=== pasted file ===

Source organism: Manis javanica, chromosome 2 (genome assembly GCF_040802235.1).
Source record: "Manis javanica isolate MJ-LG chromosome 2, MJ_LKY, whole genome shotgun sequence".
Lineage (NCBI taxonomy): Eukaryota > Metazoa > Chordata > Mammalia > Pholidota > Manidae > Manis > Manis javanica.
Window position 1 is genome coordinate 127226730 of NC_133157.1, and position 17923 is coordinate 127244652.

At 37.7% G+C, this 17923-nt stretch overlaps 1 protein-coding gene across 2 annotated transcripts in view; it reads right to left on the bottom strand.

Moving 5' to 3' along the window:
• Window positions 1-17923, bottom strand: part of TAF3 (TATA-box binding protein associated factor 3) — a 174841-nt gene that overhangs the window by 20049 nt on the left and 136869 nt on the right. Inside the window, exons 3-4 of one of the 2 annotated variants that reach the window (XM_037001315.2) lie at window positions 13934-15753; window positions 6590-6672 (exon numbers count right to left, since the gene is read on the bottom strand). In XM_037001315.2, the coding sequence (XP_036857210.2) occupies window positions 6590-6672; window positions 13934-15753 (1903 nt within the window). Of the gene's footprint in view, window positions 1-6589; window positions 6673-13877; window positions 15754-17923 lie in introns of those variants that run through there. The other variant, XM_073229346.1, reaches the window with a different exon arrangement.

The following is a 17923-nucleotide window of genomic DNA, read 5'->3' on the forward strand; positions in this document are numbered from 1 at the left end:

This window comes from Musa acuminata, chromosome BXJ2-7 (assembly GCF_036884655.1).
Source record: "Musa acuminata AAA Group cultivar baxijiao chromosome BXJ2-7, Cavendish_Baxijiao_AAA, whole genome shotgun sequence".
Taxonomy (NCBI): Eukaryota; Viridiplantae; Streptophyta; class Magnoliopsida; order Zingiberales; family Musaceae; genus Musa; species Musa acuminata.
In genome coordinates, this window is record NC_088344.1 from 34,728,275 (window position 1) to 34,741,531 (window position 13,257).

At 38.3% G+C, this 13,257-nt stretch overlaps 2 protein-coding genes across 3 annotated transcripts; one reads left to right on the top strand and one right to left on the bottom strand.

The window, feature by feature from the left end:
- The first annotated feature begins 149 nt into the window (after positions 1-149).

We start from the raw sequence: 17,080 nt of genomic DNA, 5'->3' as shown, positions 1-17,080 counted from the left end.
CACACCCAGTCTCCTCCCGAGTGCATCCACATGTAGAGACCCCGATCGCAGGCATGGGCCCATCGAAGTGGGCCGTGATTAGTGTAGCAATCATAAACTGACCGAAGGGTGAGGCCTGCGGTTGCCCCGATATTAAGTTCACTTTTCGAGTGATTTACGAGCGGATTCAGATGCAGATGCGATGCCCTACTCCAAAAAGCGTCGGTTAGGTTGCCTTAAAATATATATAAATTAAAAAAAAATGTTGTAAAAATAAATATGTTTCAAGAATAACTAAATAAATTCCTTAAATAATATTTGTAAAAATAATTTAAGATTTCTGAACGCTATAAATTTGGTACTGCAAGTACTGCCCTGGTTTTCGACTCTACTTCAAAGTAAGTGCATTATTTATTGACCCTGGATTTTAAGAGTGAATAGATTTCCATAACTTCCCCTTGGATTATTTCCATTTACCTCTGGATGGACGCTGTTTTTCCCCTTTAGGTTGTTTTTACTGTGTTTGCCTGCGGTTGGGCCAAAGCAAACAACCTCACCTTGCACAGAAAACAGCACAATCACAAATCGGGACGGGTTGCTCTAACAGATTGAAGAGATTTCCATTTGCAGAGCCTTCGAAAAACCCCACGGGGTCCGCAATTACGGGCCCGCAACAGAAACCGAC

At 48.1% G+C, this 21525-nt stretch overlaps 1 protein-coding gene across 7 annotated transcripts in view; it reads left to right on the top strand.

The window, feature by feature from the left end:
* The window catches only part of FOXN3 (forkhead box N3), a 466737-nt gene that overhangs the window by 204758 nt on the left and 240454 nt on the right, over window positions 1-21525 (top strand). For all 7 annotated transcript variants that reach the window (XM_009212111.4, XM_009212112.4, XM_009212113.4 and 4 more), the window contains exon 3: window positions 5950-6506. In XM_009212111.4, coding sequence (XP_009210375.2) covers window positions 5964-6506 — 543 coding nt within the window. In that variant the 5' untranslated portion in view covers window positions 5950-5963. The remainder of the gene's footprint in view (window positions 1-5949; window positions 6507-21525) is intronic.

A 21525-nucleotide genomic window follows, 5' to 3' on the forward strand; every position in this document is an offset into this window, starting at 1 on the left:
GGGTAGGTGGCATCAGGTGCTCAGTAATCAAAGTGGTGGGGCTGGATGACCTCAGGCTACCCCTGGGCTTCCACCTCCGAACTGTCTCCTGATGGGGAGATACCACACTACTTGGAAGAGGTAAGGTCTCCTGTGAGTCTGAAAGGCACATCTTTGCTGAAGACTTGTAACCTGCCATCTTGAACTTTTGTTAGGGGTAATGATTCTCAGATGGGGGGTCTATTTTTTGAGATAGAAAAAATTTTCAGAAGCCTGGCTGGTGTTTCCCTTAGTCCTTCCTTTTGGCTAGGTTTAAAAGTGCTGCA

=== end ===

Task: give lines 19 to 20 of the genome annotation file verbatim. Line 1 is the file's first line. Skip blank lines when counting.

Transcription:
The window, feature by feature from the left end:
* The window catches only part of FOXN3 (forkhead box N3), a 466737-nt gene that overhangs the window by 204758 nt on the left and 240454 nt on the right, over window positions 1-21525 (top strand). For all 7 annotated transcript variants that reach the window (XM_009212111.4, XM_009212112.4, XM_009212113.4 and 4 more), the window contains exon 3: window positions 5950-6506. In XM_009212111.4, coding sequence (XP_009210375.2) covers window positions 5964-6506 — 543 coding nt within the window. In that variant the 5' untranslated portion in view covers window positions 5950-5963. The remainder of the gene's footprint in view (window positions 1-5949; window positions 6507-21525) is intronic.